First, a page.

I buy gifts for the people who live in my house, and the ones I gave birth to, and sometimes their significant others. Then I sometimes, depending on the budget, buy gifts for the nieces who live in town, since we eat at their house that day. I rarely buy for their dad (my brother) and his wife, unless I happen upon something special, and they don’t buy for me, or my kids since my kids are now adults. My sister and her family, who live out of state…sometimes. Sometimes we just agree to put each other’s names on gifts we personally buy for our kids…saves on the shipping! We pick gifts of similar dollar value, and it all works out well. A lot of times I will buy a gift for my sister, if I find something she really would like or need, and I don’t buy for anyone else. So my list is really very small…five or six people total.

Everyone in my family (aunts, uncles, cousins, grandparents), except now one new baby and one teenager, is over 25. And very poor. So we don’t exchange gifts.

I do exchange gifts with my parents, brother and his fiancee. Ok…and our dogs, too :slight_smile:

I was pissed that no one had any money and I didn’t want them spending money on me. I also did not like the idea of a $10 or $20 “silly gift” exchange. I am not a fan of clutter and having “crap for the sake of crap.” So I vehemently discouraged any type of crappy gift exchange.

I love seeing my family on the holidays. I also love sending cards to let people know I’m thinking of them - whether or not they reciprocate. That’s all I need. I haven’t exchanged gifts with my friends in years. We all get together to make gingerbread houses and that’s more fun and exciting than any gift they could give me.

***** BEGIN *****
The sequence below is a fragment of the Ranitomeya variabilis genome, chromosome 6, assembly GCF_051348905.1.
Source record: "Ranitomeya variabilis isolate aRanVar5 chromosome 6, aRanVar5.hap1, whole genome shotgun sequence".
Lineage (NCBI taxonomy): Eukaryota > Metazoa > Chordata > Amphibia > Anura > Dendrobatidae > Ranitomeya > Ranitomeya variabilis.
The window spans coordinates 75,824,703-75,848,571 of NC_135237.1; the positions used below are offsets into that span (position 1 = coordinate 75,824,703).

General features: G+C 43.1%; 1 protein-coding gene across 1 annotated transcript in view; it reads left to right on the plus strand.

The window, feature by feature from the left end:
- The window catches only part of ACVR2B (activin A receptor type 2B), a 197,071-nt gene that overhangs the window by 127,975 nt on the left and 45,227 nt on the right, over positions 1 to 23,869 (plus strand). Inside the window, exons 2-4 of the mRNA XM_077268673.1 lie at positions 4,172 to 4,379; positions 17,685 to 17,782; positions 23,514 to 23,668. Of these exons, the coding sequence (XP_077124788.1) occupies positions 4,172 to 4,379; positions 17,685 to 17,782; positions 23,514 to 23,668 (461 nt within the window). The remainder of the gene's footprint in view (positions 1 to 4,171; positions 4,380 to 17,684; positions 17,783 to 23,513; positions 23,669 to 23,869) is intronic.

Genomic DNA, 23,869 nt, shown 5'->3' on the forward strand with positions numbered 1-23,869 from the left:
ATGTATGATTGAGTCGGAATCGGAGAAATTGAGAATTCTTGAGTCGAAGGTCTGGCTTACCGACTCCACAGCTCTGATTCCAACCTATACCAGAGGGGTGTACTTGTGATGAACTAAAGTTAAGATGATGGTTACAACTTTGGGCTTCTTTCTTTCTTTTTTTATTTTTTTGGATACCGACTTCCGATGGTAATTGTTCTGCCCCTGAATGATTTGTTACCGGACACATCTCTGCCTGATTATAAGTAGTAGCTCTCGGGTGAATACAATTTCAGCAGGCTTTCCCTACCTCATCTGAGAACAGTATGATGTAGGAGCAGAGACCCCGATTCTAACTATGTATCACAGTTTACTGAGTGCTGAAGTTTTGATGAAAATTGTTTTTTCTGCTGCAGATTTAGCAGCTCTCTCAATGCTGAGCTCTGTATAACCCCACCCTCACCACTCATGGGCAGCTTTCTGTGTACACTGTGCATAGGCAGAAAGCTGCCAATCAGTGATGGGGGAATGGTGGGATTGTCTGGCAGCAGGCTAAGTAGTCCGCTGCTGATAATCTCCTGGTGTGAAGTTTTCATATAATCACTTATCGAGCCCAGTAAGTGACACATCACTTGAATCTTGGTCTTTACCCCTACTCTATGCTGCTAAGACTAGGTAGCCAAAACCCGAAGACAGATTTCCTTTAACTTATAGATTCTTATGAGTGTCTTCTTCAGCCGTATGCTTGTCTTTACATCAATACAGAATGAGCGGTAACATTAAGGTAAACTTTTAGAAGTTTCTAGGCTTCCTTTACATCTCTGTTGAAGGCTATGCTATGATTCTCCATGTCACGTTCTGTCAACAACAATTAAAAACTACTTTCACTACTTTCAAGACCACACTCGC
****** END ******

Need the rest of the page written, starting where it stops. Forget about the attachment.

So far I have not missed gifting one bit. I get everything I need for Christmas and show as much love as I want w/o spending tons of dough.

We also extend the ‘no gifting’ rule to birthdays and anniversaries. It makes life just so much more relaxed.

My family, when there got to be too many nieces, nephews, cousins, aunts & uncles, decided this wasn’t going to work anymore.
Now the kids each draw the name of another kid out of a hat and only buy a present for them. So each family only has to buy for as many kids as they have. The adults do the gift swap and steal. Everyone brings one gift and draws a number, choosing or stealing in that order. Yeah, the family with 4 kids has to buy 6 presents for the whole deal, but that’s still better than buying for everyone.

And what gifts do your dogs give you? :eek: :smiley: